Help for small firms hit by unfair business practices
The Government has announced new proposals to make it easier for consumers and small firms to take action against unfair business practices.
The new measures were announced by the Competition Minister Jo Swinson who said: “Actions like price-fixing or imposing unfair trading terms can really harm businesses, particularly small businesses, and restrict their ability to grow; and that is why we will create a fast-track system in the courts for businesses to restore justice as quickly as possible.”
The Government says the measures are needed because at present, consumers and small enterprises can find it difficult and too costly to take action against unfair practices by larger businesses.
The changes include:
• making the Competition Appeal Tribunal (CAT) the main court for competition actions in the UK, including a fast track regime;
• introducing a new opt-out collective actions regime, with protections, for competition law; and
• promoting Alternative Dispute Resolution (ADR), to make sure that wherever possible any disputes are resolved without resorting to courts.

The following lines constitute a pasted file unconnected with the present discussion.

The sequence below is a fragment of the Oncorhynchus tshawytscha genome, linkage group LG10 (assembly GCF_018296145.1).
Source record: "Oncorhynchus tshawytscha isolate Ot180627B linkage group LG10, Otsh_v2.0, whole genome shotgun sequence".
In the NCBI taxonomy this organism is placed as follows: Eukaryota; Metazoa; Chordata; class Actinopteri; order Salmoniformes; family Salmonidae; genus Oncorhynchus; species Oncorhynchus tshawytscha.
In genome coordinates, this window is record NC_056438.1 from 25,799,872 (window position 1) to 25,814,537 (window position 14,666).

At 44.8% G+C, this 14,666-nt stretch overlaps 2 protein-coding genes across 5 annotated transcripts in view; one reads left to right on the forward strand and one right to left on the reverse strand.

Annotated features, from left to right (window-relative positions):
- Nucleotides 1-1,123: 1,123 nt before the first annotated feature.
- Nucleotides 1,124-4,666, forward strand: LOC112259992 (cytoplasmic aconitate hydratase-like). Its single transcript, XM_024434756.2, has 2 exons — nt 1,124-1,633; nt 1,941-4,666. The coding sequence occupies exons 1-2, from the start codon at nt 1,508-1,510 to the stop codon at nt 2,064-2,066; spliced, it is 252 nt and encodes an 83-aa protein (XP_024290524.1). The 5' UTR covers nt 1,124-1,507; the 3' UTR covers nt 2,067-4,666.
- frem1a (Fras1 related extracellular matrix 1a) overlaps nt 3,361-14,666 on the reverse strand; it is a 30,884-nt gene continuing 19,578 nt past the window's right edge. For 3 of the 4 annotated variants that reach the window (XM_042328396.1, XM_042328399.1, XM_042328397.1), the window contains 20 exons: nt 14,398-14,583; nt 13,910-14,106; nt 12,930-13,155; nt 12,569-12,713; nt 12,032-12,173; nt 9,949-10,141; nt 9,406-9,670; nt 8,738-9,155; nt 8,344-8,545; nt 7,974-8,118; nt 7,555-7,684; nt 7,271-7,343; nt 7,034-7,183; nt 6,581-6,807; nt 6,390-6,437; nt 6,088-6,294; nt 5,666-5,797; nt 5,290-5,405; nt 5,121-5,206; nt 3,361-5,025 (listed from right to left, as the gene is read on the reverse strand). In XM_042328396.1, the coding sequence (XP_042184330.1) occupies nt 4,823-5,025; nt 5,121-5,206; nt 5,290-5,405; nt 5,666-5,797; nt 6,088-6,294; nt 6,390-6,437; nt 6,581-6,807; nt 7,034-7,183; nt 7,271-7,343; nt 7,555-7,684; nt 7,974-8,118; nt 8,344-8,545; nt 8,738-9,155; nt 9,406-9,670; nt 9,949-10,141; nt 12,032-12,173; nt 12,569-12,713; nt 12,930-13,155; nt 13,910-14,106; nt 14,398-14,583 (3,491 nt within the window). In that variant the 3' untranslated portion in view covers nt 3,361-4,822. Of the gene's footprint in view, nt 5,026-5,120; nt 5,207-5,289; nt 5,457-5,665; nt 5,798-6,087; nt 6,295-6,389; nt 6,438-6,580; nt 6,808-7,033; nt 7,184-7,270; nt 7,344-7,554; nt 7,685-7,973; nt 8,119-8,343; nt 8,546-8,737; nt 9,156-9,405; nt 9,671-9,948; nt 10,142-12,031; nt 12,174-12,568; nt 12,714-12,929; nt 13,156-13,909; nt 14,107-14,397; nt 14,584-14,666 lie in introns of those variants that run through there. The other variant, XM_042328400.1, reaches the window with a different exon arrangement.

A Government statement gives the following example of how the new system could be used to help a small business: “If a medium-sized car garage suffered losses because of a supplier abusing its position by withholding spare parts to drive up prices, the car garage could put the case to the CAT. If it appeared that prolonging the situation would bankrupt the garage, the CAT could act quickly and fast-track the case to provide an injunction, resulting in the supplier having to restart their supply.”
The statement continues: “Under the new opt-out collective regime, appropriate representative bodies will be able to take a group or collective action in court, and groups of consumers or businesses will automatically be included in the action. If they don’t want to be part of the claim they will have to opt-out.
“Businesses accused of anti-competitive behaviour will have several safeguards to make sure that the results are fair for them as well, including making sure that if they lose the case they only pay back what was lost by the consumer or other business and don’t face excessive costs.
“The changes will ensure that ADR is promoted and used wherever possible, saving time and money for those involved by avoiding lengthy cases and legal fees. As part of this, businesses that have had claims made against them will be able to propose collective settlements to the CAT, allowing them to nip the issue in the bud quickly and with reduced costs.”
Please contact Deborah Rupping if you would like more information about the issues raised in this article or any legal matter relating to protecting your business.